Peter Schooff:Preparing for this, you sent me a little bit of research. One of the interesting things I thought it said, some Forrester research, one of the things said end to end business process transformation is dead. That seemed very illuminating what we're speaking about now. Why don't you go into that?
Clay Richardson: Yeah. We've been seeing this for a while. I think sometimes when I write research, I want to make sure people ... We're all on the same page. I don't want to assume that the reader or the audiences knows this. What we were saying there is this focus on large scale, twelve month, big bang transformation projects for BPM is dead. When we talk to customers, when we survey, most customers are looking for very targeted optimization of process around touch points. They're not saying, "We're going to look at our entire end to end quote-to-cash process" They're saying, "Okay there's two or three points in this process where we think we can improve the process, and that's going to have an impact on the customer experience."
Even though, in the report, we're saying end to end process transformation is dead, all true, what we're also saying is end to end customer journey improvement is what companies are using to frame process improvement. They're looking at the customer journey as that lends and then saying, "Okay. What are the two or three touch points in this journey where we can bring process in? Maybe bring in some process technology and automation to drive that improvement." It's more of an outside in take on process change.
We definitely, when we talk to customers ... I may have had one customer conversation out of hundreds over the last twelve months, where a customer was looking at end to end process transformation and using that language. The vast majority of my conversations with customers and surveys that we see is customers trying to zero in and scope specific touch points that they want to do process projects around and process improvement around.
Peter Schooff: Now I think, as you've been saying, we're at a critical inflection point. To really bring this home to the people listening, what would you say are one or two key points that you want people to take away from listening to this podcast?
Clay Richardson: I think the number one that we have to move towards digital automation. This is when we say digital automation, we have to create a definition for digital automation but the key is starting to look at how do we bring in cognitive? How do we bring in IoT and robotics connected to human collaboration? How do we get man and machine working together? I think we hear a lot of talk about robots taking human jobs. The reality is there's a whole industry coming up around this type of autonomous process, autonomous processes, where it's really about equipping humans to be smarter. Some call it augmented intelligence. I think that's a very fascinating area in place for process to evolve to is trying to bring these different pieces together. I think that's one.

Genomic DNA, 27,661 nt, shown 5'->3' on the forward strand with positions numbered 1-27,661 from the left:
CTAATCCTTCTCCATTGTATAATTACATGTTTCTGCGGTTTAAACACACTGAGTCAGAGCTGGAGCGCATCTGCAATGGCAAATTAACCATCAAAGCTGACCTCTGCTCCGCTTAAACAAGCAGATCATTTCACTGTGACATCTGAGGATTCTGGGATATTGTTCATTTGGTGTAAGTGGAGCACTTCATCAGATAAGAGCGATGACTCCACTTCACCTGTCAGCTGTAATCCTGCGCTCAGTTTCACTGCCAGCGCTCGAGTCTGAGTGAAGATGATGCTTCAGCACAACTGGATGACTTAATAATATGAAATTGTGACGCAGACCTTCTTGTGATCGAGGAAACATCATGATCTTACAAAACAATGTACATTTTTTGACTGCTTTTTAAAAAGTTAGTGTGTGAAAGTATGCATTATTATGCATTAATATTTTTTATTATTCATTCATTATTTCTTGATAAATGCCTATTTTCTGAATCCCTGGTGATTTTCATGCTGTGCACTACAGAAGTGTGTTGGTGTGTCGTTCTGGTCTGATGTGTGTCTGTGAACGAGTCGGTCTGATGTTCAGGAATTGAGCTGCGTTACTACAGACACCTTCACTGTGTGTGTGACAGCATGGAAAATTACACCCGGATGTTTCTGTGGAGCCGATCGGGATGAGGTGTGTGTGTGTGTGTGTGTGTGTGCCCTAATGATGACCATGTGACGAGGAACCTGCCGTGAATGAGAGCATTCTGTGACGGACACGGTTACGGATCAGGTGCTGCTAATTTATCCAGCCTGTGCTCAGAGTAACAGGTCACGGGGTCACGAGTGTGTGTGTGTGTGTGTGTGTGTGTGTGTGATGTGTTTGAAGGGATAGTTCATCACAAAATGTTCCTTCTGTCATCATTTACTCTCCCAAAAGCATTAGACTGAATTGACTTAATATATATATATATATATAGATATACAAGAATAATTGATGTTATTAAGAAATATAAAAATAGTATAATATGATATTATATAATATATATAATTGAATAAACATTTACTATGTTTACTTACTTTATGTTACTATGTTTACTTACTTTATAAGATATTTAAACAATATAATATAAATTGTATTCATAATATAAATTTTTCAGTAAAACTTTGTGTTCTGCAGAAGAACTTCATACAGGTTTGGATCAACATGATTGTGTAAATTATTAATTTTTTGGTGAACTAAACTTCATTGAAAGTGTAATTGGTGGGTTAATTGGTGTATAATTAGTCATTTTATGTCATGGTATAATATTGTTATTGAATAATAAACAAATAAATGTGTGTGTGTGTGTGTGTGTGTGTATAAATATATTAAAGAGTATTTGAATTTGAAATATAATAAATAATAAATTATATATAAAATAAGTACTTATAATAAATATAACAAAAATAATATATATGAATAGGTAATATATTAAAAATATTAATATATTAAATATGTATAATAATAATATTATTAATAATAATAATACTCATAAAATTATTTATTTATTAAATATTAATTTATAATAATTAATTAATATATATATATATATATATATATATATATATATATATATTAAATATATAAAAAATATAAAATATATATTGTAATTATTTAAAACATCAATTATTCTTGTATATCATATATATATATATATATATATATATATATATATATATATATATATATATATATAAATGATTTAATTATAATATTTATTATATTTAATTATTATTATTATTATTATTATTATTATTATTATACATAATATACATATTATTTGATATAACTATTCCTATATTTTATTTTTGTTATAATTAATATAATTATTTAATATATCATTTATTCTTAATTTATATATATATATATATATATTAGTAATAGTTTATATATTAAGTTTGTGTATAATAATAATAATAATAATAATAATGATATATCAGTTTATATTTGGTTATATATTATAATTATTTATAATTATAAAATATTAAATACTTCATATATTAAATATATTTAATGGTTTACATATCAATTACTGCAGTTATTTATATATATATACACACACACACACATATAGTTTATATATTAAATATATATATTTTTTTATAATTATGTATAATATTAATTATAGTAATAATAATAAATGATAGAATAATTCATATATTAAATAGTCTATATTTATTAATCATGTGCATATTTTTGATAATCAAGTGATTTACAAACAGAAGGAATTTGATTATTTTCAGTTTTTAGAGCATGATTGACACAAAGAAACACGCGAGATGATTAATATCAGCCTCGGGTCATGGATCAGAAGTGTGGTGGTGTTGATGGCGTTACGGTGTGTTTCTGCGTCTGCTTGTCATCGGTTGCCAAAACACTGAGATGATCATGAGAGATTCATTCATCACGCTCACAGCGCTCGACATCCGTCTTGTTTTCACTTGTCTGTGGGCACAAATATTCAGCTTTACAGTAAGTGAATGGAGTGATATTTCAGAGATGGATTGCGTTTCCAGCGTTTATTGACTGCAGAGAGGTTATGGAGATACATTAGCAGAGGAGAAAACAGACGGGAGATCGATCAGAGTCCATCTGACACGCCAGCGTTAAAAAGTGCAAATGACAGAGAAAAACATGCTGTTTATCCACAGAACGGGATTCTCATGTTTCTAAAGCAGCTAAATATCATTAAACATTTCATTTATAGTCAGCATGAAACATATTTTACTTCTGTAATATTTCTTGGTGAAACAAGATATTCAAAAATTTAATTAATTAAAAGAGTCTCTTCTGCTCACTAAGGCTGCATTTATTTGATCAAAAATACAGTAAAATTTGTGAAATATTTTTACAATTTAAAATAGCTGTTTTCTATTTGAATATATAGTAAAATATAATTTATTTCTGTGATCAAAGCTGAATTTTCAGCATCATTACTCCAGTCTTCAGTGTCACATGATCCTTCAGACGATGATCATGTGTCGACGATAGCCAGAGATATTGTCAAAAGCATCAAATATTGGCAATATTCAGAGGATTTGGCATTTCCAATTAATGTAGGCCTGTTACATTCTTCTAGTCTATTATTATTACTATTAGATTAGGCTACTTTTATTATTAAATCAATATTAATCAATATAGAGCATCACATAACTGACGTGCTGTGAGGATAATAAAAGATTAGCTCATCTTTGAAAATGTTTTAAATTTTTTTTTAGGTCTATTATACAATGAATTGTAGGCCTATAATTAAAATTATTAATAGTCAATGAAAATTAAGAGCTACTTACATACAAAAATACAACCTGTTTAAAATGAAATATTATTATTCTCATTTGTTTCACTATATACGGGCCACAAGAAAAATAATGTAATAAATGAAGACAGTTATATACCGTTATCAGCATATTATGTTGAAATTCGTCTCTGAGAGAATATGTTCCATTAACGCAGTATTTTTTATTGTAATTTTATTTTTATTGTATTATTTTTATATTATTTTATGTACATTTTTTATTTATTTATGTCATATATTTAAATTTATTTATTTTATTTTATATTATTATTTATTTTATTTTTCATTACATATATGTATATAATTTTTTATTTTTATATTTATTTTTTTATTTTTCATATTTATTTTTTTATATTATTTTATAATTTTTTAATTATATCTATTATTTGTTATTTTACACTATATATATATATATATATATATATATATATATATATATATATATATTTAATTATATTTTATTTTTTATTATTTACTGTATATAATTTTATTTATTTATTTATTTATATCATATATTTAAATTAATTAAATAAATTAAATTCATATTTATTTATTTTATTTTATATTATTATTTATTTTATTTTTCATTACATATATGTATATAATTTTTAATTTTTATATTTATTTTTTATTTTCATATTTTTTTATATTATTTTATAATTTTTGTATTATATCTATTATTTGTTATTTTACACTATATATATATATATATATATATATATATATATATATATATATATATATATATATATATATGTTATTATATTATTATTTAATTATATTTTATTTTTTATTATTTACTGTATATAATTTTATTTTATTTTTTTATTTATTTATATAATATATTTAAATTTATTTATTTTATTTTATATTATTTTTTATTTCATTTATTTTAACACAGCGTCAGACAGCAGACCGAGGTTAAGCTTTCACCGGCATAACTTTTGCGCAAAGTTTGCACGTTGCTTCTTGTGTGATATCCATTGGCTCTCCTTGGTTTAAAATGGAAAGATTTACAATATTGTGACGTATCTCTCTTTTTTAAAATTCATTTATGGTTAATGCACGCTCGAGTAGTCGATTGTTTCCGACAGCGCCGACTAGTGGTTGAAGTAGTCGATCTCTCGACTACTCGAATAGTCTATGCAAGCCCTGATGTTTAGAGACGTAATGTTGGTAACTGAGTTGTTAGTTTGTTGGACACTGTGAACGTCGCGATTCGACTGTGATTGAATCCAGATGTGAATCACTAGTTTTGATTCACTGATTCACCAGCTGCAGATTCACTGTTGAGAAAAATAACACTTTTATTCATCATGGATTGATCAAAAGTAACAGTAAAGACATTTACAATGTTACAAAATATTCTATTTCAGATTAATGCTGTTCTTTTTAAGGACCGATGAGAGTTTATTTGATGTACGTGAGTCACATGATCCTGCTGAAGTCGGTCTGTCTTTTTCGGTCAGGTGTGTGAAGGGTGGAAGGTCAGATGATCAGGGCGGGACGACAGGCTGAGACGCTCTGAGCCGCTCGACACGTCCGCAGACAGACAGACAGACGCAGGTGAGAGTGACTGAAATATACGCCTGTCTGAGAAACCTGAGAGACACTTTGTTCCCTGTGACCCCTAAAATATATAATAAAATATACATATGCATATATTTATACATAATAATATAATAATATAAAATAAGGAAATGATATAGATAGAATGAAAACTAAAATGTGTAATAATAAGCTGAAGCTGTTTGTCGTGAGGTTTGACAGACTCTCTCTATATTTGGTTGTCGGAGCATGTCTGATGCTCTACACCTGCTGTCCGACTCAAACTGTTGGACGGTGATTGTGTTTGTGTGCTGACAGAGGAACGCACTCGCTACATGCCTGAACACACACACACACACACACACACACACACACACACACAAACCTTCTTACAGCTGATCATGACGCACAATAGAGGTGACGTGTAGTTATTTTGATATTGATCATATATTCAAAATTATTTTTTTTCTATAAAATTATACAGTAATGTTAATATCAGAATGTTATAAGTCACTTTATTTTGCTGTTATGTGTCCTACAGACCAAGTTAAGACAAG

I think the second piece that I think is critical for BPM teams, process teams, to embrace is new methodologies. We focused in the past on Lean Six Sigma. Some teams, they're starting to shift. We've talked about this in the past but it's critical now, more critical now that you pick up design thinking. Learn customer journey mapping, learn persona mapping. I think those are the skills of the future for process improvement in this digital automation path that we're headed down. I think another piece of research I'm just kicking off, that I'm very passionate about, is around what are the new digital skills? How do you get them? Who are the companies that provide training and enablement around these new skills?
There are only a handful of companies out there that do this now. You have a lot of the traditional training companies that are out there, like Skillsoft or ExecuTrain, they do very transactional training. Not to knock them at all. When we start talking about digital skills, it's not about transactional. It's about experiential, it's about actually learning by doing. When we start looking at customer journey mapping or digital experimentation, digital design, yeah you can go online.
Maybe get a couple of courses, you can do self-paced learning but, at the end of the day, it's about the experience and actually learning by doing. Actually having projects that you're working on from the outset and being okay with evolving the way that you think and learn. To me, that model of learning and this focus on digital is very new. I think that's going to be critical. I think for BPM teams that want to step up their game and make the shift, they're going to need to go back and learn how to learn in a way, but also learn some of these newer design skills that are critical.